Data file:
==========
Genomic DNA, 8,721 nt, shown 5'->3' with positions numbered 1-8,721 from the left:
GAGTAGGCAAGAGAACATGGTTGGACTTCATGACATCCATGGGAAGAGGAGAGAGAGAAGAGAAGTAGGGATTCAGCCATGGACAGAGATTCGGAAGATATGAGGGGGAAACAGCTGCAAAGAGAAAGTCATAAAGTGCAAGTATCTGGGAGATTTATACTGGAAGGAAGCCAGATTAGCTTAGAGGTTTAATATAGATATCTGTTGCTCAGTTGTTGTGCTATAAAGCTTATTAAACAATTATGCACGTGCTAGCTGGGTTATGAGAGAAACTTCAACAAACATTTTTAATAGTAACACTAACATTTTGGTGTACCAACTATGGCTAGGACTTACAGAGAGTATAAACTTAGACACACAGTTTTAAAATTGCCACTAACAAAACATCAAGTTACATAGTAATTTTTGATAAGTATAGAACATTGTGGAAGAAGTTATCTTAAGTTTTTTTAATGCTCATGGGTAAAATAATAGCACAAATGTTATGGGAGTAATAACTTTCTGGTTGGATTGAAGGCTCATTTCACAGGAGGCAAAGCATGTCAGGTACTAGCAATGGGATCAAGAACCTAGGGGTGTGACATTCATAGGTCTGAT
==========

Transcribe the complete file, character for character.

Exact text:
Genomic DNA, 8,721 nt, shown 5'->3' with positions numbered 1-8,721 from the left:
GAGTAGGCAAGAGAACATGGTTGGACTTCATGACATCCATGGGAAGAGGAGAGAGAGAAGAGAAGTAGGGATTCAGCCATGGACAGAGATTCGGAAGATATGAGGGGGAAACAGCTGCAAAGAGAAAGTCATAAAGTGCAAGTATCTGGGAGATTTATACTGGAAGGAAGCCAGATTAGCTTAGAGGTTTAATATAGATATCTGTTGCTCAGTTGTTGTGCTATAAAGCTTATTAAACAATTATGCACGTGCTAGCTGGGTTATGAGAGAAACTTCAACAAACATTTTTAATAGTAACACTAACATTTTGGTGTACCAACTATGGCTAGGACTTACAGAGAGTATAAACTTAGACACACAGTTTTAAAATTGCCACTAACAAAACATCAAGTTACATAGTAATTTTTGATAAGTATAGAACATTGTGGAAGAAGTTATCTTAAGTTTTTTTAATGCTCATGGGTAAAATAATAGCACAAATGTTATGGGAGTAATAACTTTCTGGTTGGATTGAAGGCTCATTTCACAGGAGGCAAAGCATGTCAGGTACTAGCAATGGGATCAAGAACCTAGGGGTGTGACATTCATAGGTCTGAT